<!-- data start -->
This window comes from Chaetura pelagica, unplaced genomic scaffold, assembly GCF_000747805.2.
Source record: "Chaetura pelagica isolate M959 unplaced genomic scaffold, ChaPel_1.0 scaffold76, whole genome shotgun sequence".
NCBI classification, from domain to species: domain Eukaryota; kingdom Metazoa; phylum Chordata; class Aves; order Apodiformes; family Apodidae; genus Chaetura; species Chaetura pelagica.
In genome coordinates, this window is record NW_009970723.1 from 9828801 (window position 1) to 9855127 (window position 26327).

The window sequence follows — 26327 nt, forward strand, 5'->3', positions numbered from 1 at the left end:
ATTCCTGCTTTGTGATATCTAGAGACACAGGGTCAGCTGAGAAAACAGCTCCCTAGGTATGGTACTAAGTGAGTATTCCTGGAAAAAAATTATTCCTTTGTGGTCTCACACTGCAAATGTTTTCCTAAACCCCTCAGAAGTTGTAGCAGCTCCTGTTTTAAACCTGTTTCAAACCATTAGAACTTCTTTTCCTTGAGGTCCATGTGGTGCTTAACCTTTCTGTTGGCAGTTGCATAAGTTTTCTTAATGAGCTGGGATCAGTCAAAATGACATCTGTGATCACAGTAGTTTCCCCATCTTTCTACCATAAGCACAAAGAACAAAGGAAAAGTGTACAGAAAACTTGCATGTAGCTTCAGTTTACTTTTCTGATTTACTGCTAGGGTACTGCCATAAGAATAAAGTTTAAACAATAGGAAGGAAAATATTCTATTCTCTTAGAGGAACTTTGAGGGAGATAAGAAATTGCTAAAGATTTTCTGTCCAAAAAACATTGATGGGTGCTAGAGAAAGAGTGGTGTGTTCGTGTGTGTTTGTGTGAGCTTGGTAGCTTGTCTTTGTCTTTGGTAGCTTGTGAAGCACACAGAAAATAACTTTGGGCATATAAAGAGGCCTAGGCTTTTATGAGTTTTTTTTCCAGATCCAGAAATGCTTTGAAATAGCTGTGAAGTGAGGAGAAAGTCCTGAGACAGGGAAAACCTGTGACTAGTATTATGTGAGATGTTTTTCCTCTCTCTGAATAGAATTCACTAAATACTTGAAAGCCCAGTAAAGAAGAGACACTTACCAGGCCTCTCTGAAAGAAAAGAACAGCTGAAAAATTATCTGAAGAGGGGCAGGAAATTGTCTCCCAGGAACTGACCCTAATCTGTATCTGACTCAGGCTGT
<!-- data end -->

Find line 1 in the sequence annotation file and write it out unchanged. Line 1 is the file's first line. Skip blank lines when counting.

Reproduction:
This window comes from Chaetura pelagica, unplaced genomic scaffold, assembly GCF_000747805.2.